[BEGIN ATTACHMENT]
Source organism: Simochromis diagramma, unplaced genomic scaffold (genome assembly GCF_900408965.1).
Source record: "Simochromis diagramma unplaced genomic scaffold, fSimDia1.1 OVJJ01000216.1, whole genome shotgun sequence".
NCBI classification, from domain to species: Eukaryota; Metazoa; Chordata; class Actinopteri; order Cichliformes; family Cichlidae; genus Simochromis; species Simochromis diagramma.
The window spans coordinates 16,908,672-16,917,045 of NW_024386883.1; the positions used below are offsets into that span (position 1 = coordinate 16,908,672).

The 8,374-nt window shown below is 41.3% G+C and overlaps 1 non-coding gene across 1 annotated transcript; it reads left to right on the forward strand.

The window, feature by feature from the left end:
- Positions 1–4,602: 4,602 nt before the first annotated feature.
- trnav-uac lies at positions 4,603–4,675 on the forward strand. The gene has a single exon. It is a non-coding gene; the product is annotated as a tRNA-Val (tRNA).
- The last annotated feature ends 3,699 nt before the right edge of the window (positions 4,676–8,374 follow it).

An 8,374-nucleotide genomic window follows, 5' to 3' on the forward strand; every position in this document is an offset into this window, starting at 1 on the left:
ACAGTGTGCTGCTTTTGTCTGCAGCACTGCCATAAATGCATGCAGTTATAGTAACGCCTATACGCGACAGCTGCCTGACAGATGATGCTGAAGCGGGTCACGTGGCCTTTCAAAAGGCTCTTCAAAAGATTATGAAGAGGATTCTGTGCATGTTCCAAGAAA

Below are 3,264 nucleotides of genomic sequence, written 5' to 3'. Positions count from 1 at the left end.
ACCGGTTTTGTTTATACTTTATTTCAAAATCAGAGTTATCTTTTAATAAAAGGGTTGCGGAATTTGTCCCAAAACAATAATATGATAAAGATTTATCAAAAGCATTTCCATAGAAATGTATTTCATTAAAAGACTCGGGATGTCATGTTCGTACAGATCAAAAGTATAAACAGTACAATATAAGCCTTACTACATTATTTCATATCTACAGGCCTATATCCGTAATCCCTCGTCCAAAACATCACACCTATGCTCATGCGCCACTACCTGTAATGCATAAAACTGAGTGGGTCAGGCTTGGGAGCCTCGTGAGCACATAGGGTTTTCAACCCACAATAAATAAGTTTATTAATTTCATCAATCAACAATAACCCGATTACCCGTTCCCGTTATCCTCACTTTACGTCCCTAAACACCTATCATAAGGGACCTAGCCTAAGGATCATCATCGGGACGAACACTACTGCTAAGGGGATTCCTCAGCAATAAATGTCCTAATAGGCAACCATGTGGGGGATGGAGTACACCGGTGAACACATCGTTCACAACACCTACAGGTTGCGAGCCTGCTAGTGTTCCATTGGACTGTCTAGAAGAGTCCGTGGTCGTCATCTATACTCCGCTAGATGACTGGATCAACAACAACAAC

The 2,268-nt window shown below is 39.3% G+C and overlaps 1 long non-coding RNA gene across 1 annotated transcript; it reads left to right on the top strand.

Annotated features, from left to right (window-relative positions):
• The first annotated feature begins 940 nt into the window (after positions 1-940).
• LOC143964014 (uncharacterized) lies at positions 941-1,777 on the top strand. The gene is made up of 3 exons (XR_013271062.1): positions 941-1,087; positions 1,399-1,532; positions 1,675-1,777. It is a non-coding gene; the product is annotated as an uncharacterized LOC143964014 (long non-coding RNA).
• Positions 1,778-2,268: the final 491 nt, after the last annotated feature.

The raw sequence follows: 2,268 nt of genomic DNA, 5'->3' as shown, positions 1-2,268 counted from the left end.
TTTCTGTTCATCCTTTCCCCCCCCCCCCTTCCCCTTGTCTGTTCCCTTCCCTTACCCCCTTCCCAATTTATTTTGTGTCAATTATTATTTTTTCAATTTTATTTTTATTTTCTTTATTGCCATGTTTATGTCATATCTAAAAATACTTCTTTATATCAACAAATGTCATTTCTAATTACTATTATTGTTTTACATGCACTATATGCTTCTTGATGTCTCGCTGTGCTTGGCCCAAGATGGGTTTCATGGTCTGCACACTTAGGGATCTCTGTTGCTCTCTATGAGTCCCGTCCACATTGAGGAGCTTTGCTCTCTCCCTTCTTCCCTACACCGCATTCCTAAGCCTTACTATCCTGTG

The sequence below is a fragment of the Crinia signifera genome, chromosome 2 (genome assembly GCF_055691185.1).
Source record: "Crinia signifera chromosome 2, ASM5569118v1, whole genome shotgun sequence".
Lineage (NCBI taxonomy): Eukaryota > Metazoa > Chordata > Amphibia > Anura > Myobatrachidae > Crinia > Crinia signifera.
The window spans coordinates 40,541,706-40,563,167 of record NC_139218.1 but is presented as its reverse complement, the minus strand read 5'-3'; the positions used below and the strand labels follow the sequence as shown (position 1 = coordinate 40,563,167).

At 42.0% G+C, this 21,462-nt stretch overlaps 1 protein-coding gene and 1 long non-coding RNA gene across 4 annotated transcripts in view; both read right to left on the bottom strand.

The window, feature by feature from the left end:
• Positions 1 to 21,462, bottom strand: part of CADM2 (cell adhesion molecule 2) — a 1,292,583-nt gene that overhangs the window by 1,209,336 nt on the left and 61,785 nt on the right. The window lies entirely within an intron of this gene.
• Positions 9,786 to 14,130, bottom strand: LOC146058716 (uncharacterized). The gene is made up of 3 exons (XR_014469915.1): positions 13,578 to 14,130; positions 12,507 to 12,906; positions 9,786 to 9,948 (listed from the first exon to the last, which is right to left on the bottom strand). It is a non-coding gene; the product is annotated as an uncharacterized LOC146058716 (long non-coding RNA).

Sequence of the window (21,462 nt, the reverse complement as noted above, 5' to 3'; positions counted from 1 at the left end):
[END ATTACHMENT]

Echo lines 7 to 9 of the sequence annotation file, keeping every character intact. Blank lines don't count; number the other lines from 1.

- Positions 1–4,602: 4,602 nt before the first annotated feature.
- trnav-uac lies at positions 4,603–4,675 on the forward strand. The gene has a single exon. It is a non-coding gene; the product is annotated as a tRNA-Val (tRNA).
- The last annotated feature ends 3,699 nt before the right edge of the window (positions 4,676–8,374 follow it).